“Though the mountains be shaken and the hills be removed, yet my unfailing love for you will not be shaken nor my covenant of peace be removed.” – Isaiah 54:10
My husband and I recently took our youngest daughter shopping at a nearby mall. After only a couple hours, we were all exhausted and grateful to find a restaurant where we could have dinner together. As we sat looking at the menu, our daughter pulled a new sweatshirt out of her bag, put it on, and immediately regretted the size she had chosen. She asked if she could run back to the store to make an exchange for a bigger size. I encouraged McKenzie to go by herself and probably played it off like I was encouraging independence in my daughter, even though the real reason was that if I had to get up from the table and go into another store, I might start sobbing in the restaurant. This “independence” idea seemed much better for all involved.
She went off with her bag as Steve and I talked and after about five minutes I started looking for her to return. It seemed to be taking a little longer than I thought it would, and I kept finding myself looking over my shoulder to see if she was coming back. After a few more minutes, there she was, big smile on her face, carrying the bag with the bigger size. She walked through the food court, gave us a thumbs up, and returned to the restaurant to join us for dinner. She happily showed us how much better this size fit and all was right with the world.
We devoured our food in about 15 minutes and waited for the check. All of sudden, we heard a deafening roar of screams and looked towards the food court to see hundreds of people sprinting towards us. It was mass confusion as chairs toppled, food fell from tables, and people shoved others out of the way in an attempt to escape the mall as fast as they could. It took us a moment to process what was happening, but finally our brains registered that we might be in danger. The restaurant staff announced that we should move to the back of the restaurant and Steve grabbed McKenzie by the arm and led her in that direction. I watched as the chaos began to seep into the restaurant as well. People knocked over drinks, children were crying hysterically, and one little boy even started choking because the commotion scared him so much. As we waited in a safe space, we learned that someone had a gun and another person had been shot. After some time had passed, we were told we could safely leave, and I found myself wondering if this was actually reliable information. We tentatively walked to the car and breathed a sigh of relief when we arrived safely home.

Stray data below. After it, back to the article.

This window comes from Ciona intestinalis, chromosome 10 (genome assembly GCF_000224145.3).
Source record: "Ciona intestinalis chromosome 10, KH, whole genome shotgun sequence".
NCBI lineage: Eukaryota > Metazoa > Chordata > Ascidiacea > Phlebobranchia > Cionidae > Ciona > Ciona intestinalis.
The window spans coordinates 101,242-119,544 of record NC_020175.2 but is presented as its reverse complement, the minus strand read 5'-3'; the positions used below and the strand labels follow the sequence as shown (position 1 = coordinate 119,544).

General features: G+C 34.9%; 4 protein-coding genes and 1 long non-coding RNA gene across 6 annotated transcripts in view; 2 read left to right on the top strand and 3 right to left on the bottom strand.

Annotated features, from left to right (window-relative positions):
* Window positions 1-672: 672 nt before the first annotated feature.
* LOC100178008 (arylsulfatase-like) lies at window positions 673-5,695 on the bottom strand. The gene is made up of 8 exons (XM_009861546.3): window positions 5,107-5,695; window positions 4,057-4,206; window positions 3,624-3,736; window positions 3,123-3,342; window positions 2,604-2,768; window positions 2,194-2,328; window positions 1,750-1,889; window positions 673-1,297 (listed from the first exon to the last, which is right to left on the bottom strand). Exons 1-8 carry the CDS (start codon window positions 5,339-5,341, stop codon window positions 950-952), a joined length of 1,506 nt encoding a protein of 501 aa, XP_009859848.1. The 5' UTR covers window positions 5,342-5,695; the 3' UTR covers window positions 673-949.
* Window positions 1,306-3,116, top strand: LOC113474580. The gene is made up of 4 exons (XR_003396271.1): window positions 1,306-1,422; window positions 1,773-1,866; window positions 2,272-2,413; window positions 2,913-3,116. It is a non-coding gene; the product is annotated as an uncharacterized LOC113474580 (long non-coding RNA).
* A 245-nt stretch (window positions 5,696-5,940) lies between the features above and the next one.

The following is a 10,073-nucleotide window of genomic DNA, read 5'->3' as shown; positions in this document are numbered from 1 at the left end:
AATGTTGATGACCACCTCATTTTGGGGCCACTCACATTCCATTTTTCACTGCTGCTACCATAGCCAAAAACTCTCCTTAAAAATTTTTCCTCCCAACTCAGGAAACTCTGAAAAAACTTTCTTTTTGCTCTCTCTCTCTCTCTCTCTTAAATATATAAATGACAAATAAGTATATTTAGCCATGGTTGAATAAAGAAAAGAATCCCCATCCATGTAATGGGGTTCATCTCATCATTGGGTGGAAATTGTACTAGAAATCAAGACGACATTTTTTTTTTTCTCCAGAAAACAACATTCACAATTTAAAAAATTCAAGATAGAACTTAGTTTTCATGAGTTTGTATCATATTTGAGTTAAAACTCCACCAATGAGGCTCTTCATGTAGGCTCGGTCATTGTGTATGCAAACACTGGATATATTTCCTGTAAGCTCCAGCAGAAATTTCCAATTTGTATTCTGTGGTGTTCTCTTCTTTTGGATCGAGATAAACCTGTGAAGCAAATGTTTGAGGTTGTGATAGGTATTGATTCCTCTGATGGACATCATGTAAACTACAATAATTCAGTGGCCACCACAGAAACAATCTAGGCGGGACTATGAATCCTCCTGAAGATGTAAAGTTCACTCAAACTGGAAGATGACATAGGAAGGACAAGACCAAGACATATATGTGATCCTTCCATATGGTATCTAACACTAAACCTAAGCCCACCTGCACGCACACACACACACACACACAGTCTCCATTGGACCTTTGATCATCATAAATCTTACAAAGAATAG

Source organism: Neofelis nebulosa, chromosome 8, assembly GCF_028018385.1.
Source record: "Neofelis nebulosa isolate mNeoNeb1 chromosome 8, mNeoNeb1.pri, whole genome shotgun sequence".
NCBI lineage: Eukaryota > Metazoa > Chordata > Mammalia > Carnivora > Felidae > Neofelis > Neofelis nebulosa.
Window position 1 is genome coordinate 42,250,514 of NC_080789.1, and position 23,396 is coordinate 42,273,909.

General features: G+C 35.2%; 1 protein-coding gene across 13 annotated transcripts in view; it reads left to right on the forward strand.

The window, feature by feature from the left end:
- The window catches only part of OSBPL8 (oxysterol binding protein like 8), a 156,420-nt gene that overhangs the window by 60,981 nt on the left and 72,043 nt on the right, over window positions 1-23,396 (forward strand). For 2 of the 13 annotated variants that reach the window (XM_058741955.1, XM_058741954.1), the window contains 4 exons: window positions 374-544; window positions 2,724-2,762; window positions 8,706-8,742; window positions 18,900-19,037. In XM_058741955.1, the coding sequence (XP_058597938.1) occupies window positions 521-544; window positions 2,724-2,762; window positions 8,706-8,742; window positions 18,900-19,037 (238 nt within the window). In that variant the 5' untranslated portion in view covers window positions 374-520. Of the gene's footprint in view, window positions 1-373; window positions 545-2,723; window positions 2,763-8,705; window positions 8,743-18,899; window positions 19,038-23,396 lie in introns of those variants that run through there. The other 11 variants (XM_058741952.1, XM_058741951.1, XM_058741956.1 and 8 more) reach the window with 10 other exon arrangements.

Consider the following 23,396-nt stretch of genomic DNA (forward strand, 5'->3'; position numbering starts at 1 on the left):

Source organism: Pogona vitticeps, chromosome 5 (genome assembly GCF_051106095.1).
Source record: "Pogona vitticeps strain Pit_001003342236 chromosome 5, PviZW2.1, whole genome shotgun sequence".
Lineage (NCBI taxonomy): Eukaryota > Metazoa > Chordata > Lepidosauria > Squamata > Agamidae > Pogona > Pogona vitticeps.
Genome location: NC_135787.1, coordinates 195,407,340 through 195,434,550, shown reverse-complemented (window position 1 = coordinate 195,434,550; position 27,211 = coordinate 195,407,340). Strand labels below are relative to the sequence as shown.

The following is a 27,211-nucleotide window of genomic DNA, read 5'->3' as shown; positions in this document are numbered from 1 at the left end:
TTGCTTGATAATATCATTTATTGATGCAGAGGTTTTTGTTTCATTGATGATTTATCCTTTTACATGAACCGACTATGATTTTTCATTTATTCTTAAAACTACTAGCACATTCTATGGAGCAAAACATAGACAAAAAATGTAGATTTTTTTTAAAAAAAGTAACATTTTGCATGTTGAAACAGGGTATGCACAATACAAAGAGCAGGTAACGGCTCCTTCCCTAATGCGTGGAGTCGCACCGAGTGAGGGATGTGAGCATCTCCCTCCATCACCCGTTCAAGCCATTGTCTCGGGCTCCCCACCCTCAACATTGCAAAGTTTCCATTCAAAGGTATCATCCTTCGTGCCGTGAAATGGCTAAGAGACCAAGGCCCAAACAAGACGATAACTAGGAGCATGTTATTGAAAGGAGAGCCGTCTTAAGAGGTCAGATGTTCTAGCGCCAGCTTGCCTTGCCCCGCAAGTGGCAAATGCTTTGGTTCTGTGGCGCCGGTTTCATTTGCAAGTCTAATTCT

As we talked about the event and replayed it over and over again in our heads, I suddenly said, “What if it had been ten minutes later when McKenzie went to return her sweatshirt? She would have been stuck in that stampede!”
We all looked at each other as the reality of this set in. I tend to laugh when I am nervous so there was that and then I hugged McKenzie and said how glad I was that she was ok. Steve commented on the fact that we had been trying to encourage independence in our youngest and yet could have unknowingly thrown her into a den of lions. I thought about how different it would have looked from her happily walking back to our table to experiencing terror in the midst of people panicking and trying to survive. I cringed to think about it.